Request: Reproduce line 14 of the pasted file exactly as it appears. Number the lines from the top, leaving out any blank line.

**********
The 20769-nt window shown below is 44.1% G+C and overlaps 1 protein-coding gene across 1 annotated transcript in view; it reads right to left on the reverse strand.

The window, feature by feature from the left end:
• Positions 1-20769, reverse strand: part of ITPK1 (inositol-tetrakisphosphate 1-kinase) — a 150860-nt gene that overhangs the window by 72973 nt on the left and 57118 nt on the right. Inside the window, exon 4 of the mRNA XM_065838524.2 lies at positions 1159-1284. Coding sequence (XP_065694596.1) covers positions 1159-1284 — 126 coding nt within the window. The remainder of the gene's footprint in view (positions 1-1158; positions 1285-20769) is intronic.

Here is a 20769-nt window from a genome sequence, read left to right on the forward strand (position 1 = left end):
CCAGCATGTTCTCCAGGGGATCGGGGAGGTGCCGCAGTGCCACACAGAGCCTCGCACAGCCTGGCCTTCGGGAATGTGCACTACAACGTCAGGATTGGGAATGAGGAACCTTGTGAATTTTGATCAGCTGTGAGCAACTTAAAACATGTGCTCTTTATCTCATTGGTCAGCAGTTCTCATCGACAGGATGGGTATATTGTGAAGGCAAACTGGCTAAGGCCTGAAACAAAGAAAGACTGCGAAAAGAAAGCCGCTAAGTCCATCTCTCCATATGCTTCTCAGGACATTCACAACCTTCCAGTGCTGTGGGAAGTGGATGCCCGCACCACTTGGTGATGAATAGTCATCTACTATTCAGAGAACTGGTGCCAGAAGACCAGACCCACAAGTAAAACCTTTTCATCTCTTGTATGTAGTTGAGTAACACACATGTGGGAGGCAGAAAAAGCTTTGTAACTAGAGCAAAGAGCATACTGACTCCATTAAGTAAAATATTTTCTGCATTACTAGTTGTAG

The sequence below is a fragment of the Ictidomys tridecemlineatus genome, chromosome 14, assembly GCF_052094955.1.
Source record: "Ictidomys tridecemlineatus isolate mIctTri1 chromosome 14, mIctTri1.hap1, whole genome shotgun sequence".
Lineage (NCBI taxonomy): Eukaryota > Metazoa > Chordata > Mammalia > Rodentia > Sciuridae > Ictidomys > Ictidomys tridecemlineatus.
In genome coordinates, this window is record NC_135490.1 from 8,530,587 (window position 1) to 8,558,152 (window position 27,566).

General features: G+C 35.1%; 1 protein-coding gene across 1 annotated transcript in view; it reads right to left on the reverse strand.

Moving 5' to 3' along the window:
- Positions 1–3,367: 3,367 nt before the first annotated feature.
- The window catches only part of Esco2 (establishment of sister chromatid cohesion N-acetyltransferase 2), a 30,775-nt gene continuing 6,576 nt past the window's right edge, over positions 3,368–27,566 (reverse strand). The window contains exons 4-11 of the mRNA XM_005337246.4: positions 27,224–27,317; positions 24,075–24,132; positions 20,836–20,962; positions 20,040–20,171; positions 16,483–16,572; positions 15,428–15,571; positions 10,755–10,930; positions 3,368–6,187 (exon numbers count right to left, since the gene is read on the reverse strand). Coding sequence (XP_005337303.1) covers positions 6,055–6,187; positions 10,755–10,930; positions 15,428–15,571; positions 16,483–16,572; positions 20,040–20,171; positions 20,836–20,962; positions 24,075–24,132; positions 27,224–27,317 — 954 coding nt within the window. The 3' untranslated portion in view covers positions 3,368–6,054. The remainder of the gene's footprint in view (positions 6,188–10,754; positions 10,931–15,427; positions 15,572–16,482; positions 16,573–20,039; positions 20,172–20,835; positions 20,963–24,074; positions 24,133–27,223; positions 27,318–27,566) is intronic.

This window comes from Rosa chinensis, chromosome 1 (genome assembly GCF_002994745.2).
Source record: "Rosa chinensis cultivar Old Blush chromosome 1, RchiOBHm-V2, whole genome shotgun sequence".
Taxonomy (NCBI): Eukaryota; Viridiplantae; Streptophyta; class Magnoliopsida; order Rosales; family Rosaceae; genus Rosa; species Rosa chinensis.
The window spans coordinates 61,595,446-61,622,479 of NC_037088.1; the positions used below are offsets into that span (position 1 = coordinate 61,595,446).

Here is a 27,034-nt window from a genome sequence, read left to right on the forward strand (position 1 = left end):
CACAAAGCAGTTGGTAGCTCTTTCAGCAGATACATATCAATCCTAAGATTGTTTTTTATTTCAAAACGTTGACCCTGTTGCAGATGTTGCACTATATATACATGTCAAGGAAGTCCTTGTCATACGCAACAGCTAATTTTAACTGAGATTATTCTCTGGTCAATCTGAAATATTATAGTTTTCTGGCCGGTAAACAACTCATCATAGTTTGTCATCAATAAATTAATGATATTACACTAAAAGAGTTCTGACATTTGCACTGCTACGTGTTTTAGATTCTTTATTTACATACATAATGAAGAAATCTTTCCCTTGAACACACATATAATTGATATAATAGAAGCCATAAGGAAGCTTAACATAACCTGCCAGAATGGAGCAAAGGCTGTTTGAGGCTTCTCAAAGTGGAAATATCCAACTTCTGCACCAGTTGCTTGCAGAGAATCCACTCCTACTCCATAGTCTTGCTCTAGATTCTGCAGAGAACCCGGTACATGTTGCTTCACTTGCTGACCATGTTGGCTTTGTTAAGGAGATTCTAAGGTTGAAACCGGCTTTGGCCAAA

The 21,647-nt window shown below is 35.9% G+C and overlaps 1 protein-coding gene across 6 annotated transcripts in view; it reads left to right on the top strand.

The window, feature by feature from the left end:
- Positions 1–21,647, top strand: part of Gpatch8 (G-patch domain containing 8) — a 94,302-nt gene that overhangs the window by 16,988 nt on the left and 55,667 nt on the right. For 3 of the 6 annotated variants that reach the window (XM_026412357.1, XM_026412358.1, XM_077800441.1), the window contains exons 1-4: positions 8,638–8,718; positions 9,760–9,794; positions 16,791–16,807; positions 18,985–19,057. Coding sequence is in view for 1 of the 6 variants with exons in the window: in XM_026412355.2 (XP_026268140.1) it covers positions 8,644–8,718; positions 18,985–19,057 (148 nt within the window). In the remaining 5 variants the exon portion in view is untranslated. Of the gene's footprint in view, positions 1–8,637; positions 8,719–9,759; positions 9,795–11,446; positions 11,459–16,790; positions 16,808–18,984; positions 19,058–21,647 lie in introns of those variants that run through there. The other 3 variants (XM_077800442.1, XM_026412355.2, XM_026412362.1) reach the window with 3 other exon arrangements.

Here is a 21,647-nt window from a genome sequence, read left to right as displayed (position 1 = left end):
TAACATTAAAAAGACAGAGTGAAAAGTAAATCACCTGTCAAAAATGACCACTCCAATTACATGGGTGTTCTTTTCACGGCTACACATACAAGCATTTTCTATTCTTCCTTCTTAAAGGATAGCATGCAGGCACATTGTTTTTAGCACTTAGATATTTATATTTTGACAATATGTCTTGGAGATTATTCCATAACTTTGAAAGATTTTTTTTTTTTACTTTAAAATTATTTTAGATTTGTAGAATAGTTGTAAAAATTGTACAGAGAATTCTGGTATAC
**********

This window comes from Rosa chinensis, chromosome 1 (genome assembly GCF_002994745.2).